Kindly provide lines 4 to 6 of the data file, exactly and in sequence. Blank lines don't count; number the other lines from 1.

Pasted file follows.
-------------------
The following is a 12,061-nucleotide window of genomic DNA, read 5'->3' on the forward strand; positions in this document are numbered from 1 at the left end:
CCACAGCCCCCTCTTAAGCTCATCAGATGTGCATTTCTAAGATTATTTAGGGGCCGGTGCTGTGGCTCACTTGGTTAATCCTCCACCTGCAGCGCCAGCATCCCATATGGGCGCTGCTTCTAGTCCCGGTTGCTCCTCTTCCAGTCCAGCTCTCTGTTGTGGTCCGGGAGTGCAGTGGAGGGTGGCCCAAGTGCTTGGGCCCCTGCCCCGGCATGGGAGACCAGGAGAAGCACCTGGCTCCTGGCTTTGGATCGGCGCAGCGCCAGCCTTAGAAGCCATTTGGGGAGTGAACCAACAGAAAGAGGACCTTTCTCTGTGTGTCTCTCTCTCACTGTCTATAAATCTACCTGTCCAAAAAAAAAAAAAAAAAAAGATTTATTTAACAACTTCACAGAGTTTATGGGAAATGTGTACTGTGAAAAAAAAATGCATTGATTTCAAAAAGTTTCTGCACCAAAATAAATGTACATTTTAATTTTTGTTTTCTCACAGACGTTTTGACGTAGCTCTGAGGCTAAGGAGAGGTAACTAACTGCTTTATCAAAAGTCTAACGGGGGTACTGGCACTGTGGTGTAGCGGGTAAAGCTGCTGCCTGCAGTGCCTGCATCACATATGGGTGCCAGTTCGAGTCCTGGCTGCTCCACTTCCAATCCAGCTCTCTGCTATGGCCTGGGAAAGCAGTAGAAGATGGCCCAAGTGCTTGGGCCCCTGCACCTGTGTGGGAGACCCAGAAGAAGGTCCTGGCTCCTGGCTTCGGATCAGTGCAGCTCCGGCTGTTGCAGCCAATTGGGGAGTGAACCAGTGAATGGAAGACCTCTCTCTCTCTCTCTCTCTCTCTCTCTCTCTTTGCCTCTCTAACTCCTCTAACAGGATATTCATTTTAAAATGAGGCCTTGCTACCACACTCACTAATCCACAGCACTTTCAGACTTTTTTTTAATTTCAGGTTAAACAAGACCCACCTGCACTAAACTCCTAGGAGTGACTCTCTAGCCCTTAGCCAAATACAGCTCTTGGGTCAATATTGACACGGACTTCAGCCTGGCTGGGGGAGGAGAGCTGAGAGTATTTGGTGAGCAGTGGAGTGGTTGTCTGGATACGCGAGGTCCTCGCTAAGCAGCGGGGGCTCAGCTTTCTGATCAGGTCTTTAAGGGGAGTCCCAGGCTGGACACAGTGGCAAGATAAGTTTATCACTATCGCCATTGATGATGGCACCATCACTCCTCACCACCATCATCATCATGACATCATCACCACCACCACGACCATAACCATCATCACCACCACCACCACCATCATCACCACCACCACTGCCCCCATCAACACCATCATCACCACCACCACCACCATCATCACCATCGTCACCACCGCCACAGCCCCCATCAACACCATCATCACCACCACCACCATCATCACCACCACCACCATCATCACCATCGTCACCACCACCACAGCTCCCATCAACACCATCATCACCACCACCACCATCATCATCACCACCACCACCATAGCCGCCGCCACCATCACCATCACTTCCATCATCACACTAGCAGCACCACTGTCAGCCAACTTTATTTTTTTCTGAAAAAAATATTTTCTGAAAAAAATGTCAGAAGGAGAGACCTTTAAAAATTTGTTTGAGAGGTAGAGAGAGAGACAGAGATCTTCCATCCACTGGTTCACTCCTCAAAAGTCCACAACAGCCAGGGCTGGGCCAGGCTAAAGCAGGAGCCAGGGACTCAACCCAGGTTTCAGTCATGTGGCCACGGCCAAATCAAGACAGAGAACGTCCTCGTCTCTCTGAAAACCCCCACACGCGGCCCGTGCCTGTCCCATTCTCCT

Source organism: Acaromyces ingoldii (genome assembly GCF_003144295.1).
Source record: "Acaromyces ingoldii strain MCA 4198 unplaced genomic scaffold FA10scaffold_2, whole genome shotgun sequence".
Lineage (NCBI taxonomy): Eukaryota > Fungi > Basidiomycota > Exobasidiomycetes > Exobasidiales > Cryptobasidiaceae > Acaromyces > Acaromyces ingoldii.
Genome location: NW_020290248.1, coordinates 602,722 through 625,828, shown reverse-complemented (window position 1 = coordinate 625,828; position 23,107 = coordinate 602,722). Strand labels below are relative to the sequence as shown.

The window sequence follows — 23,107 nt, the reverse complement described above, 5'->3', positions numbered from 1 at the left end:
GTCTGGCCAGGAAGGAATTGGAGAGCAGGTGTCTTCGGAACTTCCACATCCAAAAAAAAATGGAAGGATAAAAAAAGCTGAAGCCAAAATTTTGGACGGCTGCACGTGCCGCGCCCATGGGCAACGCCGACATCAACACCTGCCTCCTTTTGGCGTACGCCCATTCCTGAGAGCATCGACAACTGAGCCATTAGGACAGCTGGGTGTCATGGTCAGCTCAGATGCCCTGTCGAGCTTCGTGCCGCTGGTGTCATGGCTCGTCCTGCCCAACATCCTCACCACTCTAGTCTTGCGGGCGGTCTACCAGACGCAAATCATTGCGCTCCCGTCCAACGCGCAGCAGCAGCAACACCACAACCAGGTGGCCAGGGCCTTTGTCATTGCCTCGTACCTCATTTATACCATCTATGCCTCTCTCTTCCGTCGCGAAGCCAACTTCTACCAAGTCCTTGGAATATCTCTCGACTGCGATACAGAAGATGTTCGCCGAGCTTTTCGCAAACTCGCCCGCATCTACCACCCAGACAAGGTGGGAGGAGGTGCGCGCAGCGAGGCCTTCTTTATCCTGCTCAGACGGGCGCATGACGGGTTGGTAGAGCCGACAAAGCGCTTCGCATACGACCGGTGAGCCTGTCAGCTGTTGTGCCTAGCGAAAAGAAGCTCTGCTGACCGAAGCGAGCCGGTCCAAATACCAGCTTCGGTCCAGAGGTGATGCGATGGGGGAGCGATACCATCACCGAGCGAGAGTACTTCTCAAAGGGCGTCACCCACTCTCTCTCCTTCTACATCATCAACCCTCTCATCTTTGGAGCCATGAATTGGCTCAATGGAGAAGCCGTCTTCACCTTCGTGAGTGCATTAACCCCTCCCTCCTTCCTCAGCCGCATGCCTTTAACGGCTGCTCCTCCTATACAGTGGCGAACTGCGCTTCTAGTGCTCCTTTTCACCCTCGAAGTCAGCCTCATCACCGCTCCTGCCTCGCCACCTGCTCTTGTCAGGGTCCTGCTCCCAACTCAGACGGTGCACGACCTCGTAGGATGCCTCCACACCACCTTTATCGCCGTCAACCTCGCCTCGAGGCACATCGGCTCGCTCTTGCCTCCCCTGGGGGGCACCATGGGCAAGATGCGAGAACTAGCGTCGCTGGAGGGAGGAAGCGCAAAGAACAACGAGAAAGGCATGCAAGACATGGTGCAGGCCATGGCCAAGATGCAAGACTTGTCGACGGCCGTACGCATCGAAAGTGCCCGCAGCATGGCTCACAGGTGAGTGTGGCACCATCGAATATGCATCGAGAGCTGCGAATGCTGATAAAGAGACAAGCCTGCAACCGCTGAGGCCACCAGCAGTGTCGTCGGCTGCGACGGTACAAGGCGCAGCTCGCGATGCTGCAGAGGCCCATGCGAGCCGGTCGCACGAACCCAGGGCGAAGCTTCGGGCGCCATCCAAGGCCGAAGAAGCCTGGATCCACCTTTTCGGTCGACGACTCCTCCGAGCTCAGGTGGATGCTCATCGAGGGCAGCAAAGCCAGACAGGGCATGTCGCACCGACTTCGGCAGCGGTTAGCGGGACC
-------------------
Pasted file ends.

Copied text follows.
Source record: "Acaromyces ingoldii strain MCA 4198 unplaced genomic scaffold FA10scaffold_2, whole genome shotgun sequence".
Lineage (NCBI taxonomy): Eukaryota > Fungi > Basidiomycota > Exobasidiomycetes > Exobasidiales > Cryptobasidiaceae > Acaromyces > Acaromyces ingoldii.
Genome location: NW_020290248.1, coordinates 602,722 through 625,828, shown reverse-complemented (window position 1 = coordinate 625,828; position 23,107 = coordinate 602,722). Strand labels below are relative to the sequence as shown.